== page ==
Don’t you miss those crisp, fresh Finnish, East Coast, Midwest, Upper Peninsula, New England Autumns that yield the European Oktoberfest vibe?
There are ways to kindle that nostalgia and kill two or more birds with one stone! You could turn on the air conditioner full blast and I will share my recipe for authentic Finnish sauerkraut (Hapankaali) from the Asikkala region I picked up from the local newspaper decades ago. Unfortunately, that recipe begins with a call for ‘about’ 40 heads of cabbage! Maybe by next year I will have done the math to make the ‘making’ manageable for both of us! But, the immediate solution for your Finnish/Euro Fall experience may be just a visit to LA’s own Alpine Village. They have homemade sauerkraut, award winning sausages, and wait for it…–a treasure trove of Finn Crisp. They also have fresh quark.
One of my father’s favorite soups he continuously asked me to make for him since I was a child was Siskonmakkarakeitto (translated: Sister Sausage Soup–I know, go figure why the name?). It was one of his childhood memories and many other Finns’ favorite, too. The closest sausage to the Finnish featured makkara I have found locally is the Bavarian Weisswurst (veal sausage). SSS has much of the same ingredients as your traditional lihakeitto, with sausage instead. My father insisted [“se täytyy olle suurustettu”] a slurry of milk and flour needed to be added to thicken, making almost a makkara chowder. It is tasty, comforting, and kid-friendly.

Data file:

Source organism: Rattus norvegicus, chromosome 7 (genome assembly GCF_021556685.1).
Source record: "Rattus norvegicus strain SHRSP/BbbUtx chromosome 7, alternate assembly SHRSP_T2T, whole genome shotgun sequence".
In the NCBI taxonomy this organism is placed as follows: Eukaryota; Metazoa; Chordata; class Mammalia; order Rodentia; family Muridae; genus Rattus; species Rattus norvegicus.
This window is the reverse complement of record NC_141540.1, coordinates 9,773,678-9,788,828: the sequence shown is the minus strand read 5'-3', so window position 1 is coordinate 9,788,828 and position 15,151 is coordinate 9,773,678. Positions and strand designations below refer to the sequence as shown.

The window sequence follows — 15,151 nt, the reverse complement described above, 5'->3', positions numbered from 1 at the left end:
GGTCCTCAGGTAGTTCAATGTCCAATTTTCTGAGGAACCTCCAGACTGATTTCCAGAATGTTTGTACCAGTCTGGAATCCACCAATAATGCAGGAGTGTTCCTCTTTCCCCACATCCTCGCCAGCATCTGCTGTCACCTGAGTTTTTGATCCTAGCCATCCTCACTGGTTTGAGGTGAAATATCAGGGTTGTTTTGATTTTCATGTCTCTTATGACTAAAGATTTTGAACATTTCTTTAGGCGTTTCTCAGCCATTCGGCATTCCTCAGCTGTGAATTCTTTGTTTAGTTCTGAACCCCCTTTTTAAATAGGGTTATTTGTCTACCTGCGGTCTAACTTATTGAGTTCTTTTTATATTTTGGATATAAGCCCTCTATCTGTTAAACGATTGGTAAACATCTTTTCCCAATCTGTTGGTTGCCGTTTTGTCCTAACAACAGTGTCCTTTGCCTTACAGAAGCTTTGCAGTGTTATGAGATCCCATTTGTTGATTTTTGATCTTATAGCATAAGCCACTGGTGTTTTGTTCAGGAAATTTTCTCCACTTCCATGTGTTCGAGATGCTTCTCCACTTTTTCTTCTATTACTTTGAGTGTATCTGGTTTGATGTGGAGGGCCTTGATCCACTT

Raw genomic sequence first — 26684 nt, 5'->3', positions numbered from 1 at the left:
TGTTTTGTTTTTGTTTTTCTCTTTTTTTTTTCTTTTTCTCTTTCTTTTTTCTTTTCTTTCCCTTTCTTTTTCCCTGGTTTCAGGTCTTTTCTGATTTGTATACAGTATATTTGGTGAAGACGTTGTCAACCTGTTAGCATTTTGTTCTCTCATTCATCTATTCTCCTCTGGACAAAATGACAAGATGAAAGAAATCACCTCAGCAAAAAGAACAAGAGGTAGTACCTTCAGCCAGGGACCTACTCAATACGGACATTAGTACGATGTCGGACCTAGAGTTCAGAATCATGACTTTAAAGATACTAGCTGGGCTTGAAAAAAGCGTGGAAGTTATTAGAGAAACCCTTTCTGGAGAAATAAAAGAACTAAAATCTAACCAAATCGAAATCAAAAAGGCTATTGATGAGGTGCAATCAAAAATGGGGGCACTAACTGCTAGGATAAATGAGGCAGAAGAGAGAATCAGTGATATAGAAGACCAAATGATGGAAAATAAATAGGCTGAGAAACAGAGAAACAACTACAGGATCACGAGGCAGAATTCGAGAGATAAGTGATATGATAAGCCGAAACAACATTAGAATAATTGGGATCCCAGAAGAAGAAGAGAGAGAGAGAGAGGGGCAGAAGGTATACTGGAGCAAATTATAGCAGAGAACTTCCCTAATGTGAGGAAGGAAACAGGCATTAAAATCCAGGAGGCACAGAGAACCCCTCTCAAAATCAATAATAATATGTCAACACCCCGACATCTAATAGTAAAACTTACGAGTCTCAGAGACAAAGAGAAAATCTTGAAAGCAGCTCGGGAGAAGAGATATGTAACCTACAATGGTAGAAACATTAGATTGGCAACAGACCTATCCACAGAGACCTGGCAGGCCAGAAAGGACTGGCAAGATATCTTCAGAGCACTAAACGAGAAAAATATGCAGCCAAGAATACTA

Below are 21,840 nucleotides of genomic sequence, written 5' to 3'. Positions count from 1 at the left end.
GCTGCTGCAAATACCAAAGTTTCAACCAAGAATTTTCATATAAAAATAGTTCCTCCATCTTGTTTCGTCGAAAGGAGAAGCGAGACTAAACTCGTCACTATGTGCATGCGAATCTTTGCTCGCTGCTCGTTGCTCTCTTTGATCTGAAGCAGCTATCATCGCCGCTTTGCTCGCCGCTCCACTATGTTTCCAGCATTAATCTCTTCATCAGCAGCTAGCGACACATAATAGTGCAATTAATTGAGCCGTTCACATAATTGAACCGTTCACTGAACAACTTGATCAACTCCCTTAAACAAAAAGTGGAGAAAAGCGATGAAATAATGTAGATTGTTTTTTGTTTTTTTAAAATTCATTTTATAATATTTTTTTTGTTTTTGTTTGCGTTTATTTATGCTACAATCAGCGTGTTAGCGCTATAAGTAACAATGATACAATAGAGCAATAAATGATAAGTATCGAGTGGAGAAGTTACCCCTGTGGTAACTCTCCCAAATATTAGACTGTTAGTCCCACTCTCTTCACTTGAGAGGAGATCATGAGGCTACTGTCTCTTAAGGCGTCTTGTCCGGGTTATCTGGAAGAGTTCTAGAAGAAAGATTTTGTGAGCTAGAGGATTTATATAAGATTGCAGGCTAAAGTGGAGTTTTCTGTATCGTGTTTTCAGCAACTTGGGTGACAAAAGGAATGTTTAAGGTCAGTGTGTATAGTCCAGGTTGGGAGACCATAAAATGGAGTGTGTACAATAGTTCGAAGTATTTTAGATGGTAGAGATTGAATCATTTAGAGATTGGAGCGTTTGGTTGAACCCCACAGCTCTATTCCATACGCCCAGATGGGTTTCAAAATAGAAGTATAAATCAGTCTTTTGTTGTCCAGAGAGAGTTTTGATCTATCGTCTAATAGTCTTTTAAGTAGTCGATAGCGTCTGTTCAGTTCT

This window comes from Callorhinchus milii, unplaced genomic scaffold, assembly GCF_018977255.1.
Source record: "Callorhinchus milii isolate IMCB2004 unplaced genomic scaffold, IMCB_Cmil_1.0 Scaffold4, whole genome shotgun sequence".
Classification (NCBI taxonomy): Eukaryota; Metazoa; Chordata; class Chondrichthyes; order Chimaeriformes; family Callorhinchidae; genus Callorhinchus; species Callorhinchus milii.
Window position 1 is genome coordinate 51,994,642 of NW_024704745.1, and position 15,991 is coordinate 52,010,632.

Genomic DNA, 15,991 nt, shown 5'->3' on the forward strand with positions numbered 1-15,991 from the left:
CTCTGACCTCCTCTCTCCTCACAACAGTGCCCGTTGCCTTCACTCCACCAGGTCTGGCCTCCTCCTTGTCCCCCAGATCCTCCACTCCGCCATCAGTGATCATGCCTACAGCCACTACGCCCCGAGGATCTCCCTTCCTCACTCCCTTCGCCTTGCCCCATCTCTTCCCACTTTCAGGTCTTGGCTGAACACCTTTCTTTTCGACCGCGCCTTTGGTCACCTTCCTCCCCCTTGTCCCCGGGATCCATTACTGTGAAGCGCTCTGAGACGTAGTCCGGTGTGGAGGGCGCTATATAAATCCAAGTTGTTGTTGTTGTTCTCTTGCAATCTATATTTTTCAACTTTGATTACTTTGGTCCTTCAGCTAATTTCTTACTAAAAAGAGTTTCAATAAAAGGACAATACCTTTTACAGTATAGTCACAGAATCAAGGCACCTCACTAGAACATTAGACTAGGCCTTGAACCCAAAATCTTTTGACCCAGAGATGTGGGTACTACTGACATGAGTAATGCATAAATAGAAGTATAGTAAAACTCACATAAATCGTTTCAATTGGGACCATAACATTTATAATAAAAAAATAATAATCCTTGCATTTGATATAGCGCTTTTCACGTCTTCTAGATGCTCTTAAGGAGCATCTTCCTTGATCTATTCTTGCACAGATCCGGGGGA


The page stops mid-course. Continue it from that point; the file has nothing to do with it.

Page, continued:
There is so much going on in LA right now. Halloween is everywhere. The Halloween phenomenon has gone out of control. Supermarket ‘shelf space’ has been taken over by Halloween superstores. Investigating what these ‘super’ stores held inside, I found some child costumes, but the stock was mostly adult items for dress up parties and costumes, scary decorations, and exotic props like fog machines. With such additions yielding more ‘coin’, over 6.9 billion dollars will be spent on candy, costumes, decorations, and the like this year!
[It seems like Halloween is becoming bigger than Christmas which the secularists may be trying to wipe out.]
In Los Angeles, it is easy to attribute the rise of Halloween because “…this is Hollywood”. As the center of the film industry, we are used to seeing people in crazy, outlandish garb—with or without ‘star trailers’ parked nearby. We do live in a constant world of make-believe. I thought nothing of seeing two women dressed as ‘pirates’ walking down the street in early September. Maybe they were pre-Halloween celebrants, extras off to a movie shoot, or just plain ‘wackkos’ —of no never mind, it is all part of what we love about our City of Angels. It is OK to be whatever you want to be!!